Reporter: E-Rated Kids' Game Unsafe For Kids Because The Internet Is Scary
from the swing-and-a-miss dept
We’ve discussed before some of the problems with the ESRB rating convention. Even more aggravating is how those ratings are seen and used by the general public, often with a mighty disconnect between what parents say is important and how much effort they actually put into understanding what the ratings mean. But I’ll forgive parents their contradictions because, hey, people are stupid, right? It’s not like they’re actually paid to understand every meticulous detail of everything in their lives. But you know who are? News organizations. They are supposed to both fact-check their stories and actually think through what they’re putting on the air. A recent piece on Sacramento’s ABC News10 station failed in spectacular fashion on both accounts.
First, the title splashed across the screen reads “KIDS GAME CONTAINS ADULT CONTENT.” No, it doesn’t. Like…at all. Out of the box, Little Big Planet 2 earned every bit of that ESRB “E for everyone” rating by being as kid-friendly and innocuous as it gets. The “problem” discussed in the clip is content created by gamers online, not what’s contained within the game created by developers.
Second, the reporter’s follow up question asked Barry White, who is apparently News10’s “Game Guy,” if he thought this stuff was created by sexual predators trying to diddle kiddies. What!?!? It’s as though the reporters have never experienced the internet. If every person out there who created something graphic online in any way was a child predator, we’d all be in a hell of a lot of knee-deep-in-predators trouble.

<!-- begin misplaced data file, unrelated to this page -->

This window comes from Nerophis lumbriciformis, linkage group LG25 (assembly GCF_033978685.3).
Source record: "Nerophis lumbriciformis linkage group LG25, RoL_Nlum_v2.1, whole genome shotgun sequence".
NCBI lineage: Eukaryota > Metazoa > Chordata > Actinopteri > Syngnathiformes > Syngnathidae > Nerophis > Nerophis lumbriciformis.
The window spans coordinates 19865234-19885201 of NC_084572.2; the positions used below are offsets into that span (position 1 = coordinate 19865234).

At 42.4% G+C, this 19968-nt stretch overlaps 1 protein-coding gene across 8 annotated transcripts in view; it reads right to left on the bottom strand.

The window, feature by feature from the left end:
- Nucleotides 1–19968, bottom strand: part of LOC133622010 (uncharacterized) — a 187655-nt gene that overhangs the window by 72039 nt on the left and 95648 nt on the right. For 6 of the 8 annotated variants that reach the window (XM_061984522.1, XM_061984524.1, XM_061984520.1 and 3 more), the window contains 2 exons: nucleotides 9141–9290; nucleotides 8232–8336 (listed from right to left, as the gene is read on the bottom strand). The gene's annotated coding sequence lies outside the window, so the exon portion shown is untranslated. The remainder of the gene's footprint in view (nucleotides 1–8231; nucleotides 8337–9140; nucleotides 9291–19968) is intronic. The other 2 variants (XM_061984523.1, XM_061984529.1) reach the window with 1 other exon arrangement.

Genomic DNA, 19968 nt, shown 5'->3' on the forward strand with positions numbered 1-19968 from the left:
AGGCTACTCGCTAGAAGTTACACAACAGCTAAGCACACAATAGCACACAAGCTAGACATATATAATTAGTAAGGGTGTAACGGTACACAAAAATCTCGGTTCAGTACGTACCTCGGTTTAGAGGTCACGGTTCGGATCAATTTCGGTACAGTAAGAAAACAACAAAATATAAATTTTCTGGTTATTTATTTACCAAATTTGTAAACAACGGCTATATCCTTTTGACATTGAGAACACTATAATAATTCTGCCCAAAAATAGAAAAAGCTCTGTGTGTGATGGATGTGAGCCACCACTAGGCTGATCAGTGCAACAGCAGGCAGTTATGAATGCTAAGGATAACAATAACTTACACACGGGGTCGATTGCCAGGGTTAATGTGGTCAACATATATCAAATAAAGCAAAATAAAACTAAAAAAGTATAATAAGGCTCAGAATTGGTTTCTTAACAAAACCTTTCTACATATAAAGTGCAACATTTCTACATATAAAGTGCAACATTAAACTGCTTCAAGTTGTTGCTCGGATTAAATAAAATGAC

Finally, what about that ESRB rating? The reporter asks White if the E rating gives parents a false sense of security. As White notes, that’s only the case if those parents are illiterate chimpanzees, given the fact that the rating quite prominently notes that online interactions in the game can’t be rated. In other words, you can’t blame a game or its creator for what the strange and unwashed masses do with it online. Or in other, other words, the exact freaking opposite of everything said by the news team.
The money shot in this sexy story of stupid is at the very end, after the reporter talks about how parents should monitor their children’s gaming and use the parental controls built within the consoles. The anchor’s response?
“Speaking as a parent, my kids would probably know better how to get to the parental controls and configure them than me.”
Yeah, well, exactly who looks like the idiot in that comment? Maybe if you’re going to be the parent of a gamer, you should at least take a modicum of interest in how to parent a gamer. Here’s a hint: that doesn’t include defaming a nice, kid-friendly game on the news just because you don’t want to understand stuff.